E-discovery is certainly here to stay because, absent a disaster that sends civilization to the stone ages, the digitalization of life is here to stay. The complexity of managing ESI in litigation is almost certain to grow as what we can create and where we can send it grows increasingly robust. While some of these advances may aid in the management of E-discovery, it seems a safe bet, as Losey and Baron suggest, that the location and production of ESI is going to get much harder before it gets appreciably easier. But, I want to suggest, the answer—even in the near term—is not to lament our inability to get at the “whole truth” and dream of robo-lawyers. Whether or not Losey and Baron are right in suggesting that we cannot afford “the whole truth,” it is beyond doubt that ESI cannot be treated like paper in discovery.
But it is less obvious that much of the “truth” is really lost. The idea, undergirding much of discovery practice, that any information anywhere that might conceivably be helpful on any issue ought to be available for perusal is a notion that only lawyers could love. Other professions—doctors, design engineers, research scientists—have long had to accept the idea that a certain quantity of information will have to be “enough” and that one must somehow live with the ensuing uncertainty. Lawyers cannot now—and never have been able to—do otherwise. But something in the notion of open discovery, self interest (more discovery is more work), and the human fear of “missing something” 6 seem to have made lawyers peculiarly resistant to this idea.7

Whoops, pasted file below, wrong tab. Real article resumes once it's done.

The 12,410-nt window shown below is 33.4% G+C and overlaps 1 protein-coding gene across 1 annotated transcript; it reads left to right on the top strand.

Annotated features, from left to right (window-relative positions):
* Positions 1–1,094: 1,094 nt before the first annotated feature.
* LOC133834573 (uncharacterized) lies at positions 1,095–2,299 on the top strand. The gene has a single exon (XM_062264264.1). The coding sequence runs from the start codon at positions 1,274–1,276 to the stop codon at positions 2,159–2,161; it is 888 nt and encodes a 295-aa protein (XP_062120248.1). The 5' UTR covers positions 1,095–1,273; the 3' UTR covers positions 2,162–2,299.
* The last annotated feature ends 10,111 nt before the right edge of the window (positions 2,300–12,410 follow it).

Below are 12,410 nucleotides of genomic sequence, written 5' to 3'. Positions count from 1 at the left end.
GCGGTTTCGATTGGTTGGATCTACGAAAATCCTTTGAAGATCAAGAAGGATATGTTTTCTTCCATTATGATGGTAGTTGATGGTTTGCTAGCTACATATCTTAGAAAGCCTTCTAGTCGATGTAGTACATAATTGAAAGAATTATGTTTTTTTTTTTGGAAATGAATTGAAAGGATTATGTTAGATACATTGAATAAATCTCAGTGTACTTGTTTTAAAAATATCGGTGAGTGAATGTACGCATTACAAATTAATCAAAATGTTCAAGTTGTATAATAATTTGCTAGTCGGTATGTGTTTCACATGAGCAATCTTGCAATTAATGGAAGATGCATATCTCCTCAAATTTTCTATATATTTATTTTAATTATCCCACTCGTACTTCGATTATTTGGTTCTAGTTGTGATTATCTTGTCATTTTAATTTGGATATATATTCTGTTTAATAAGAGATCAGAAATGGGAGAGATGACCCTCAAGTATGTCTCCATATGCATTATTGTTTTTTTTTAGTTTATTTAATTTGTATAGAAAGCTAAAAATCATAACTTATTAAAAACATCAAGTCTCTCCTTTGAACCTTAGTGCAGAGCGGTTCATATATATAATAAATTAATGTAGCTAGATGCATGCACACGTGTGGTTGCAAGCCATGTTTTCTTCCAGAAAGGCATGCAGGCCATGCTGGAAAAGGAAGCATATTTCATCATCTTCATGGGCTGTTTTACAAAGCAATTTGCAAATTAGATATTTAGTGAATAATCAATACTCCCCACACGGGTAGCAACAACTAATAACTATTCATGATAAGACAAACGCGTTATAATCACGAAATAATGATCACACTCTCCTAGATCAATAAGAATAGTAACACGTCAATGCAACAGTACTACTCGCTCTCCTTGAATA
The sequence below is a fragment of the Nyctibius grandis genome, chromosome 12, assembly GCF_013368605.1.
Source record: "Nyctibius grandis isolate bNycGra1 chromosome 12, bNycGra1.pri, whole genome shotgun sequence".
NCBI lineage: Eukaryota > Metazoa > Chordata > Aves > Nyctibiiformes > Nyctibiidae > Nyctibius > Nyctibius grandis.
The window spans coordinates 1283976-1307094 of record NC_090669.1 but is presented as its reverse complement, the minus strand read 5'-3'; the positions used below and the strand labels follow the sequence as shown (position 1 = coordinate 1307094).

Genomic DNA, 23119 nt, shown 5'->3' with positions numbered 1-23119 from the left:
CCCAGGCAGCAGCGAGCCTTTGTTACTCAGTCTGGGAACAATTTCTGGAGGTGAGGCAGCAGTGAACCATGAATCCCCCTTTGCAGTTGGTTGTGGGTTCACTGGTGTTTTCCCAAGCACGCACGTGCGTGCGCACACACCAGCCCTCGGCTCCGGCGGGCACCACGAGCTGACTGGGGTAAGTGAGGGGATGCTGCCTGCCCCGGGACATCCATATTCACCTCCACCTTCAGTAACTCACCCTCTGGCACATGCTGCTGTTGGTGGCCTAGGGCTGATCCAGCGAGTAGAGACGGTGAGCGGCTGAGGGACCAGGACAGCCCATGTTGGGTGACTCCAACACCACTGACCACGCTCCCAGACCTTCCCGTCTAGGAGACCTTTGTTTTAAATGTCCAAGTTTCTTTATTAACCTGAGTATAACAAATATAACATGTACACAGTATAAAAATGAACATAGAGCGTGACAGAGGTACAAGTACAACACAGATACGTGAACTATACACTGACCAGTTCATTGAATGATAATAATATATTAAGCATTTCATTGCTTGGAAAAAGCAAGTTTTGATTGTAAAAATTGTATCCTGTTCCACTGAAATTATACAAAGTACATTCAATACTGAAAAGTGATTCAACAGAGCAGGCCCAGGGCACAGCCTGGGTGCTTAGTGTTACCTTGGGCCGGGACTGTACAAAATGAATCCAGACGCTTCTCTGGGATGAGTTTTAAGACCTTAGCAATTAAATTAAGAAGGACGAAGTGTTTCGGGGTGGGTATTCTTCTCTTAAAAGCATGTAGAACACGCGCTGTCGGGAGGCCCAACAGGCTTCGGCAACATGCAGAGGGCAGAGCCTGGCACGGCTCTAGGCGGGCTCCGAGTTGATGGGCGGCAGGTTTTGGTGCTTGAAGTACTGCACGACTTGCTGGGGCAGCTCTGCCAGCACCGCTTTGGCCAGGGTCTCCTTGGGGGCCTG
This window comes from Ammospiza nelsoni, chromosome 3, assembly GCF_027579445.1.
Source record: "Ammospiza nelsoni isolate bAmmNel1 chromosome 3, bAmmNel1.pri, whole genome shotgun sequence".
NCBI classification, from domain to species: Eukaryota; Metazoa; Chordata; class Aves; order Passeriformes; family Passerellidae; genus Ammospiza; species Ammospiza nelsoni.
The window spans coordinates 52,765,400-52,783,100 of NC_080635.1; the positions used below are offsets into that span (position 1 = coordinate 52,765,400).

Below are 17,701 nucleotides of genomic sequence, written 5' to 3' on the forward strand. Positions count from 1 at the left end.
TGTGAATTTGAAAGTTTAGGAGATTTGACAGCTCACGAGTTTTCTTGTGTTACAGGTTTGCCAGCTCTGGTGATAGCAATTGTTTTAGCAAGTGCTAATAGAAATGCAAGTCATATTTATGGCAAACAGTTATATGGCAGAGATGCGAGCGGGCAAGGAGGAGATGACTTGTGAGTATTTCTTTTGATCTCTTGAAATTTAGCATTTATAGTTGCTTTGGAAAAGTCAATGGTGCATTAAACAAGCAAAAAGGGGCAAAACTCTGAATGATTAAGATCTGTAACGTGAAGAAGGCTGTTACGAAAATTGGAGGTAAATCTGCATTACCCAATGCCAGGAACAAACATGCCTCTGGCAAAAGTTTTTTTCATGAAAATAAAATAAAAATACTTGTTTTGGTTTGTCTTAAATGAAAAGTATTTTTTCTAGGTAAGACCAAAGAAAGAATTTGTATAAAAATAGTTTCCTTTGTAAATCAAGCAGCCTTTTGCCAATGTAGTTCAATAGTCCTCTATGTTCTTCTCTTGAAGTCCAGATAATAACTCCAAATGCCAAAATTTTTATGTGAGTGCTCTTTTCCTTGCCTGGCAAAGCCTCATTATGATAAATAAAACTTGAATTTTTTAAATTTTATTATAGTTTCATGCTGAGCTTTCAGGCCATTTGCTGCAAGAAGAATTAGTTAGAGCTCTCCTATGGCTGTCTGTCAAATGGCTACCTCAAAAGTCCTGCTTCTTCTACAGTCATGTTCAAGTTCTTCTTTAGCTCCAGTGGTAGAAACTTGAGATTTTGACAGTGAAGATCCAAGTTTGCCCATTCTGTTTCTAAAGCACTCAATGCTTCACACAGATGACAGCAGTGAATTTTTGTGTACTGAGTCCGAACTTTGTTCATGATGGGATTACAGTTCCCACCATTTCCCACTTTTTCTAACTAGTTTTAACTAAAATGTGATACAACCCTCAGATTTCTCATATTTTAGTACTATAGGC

While the growth of ESI is irresistible, it faces an unmovable limiting principle. However voluminous and dynamic electronic information may become, human beings remain blissfully limited in their capacity to process information. As long as litigation remains concerned with the endeavors of mortals, the percentage of nonduplicative ESI that is in fact relevant to the “whole truth” is likely to remain rather limited. Aided by modern technology, human beings may come to create information that is dynamic and voluminous by increasingly committing all random thoughts to writings digitally retained. But only so much of it can ever be used. Consequently, it is likely not possible that all—or even a substantial part of it—will be relevant to whatever human activity has become the object of litigation and necessary for a fair and just resolution of the underlying controversy.
The development of E-discovery principles and rules have been an effort to balance cost against the value of the information utilizing the traditional tools of judicial management of discovery, i.e., ad hoc and factually intensive balancing. This will continue to be necessary. But I want to suggest another paradigm. As ESI multiplies, organizations will have to find ways to retain and have access to that information which is necessary to conduct business, i.e., to sell and design things, to hire and fire people, and to do all the other things that happen in the real world and become the subject of litigation.